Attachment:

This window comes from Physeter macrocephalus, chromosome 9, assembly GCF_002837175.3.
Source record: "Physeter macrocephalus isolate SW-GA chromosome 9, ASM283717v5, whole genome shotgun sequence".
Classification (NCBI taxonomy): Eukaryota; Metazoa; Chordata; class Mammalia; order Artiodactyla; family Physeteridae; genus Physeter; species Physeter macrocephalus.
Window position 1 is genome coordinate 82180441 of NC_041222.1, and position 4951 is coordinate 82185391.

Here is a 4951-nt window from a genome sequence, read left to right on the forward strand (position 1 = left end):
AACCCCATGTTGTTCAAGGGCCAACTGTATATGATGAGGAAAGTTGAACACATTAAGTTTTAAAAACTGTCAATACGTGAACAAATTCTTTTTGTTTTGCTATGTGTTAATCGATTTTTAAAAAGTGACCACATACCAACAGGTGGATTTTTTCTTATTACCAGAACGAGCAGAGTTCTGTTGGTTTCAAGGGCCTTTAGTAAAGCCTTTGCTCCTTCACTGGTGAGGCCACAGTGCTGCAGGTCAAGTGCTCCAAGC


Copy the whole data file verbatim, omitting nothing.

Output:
This window comes from Physeter macrocephalus, chromosome 9, assembly GCF_002837175.3.
Source record: "Physeter macrocephalus isolate SW-GA chromosome 9, ASM283717v5, whole genome shotgun sequence".
Classification (NCBI taxonomy): Eukaryota; Metazoa; Chordata; class Mammalia; order Artiodactyla; family Physeteridae; genus Physeter; species Physeter macrocephalus.
Window position 1 is genome coordinate 82180441 of NC_041222.1, and position 4951 is coordinate 82185391.

Here is a 4951-nt window from a genome sequence, read left to right on the forward strand (position 1 = left end):
AACCCCATGTTGTTCAAGGGCCAACTGTATATGATGAGGAAAGTTGAACACATTAAGTTTTAAAAACTGTCAATACGTGAACAAATTCTTTTTGTTTTGCTATGTGTTAATCGATTTTTAAAAAGTGACCACATACCAACAGGTGGATTTTTTCTTATTACCAGAACGAGCAGAGTTCTGTTGGTTTCAAGGGCCTTTAGTAAAGCCTTTGCTCCTTCACTGGTGAGGCCACAGTGCTGCAGGTCAAGTGCTCCAAGC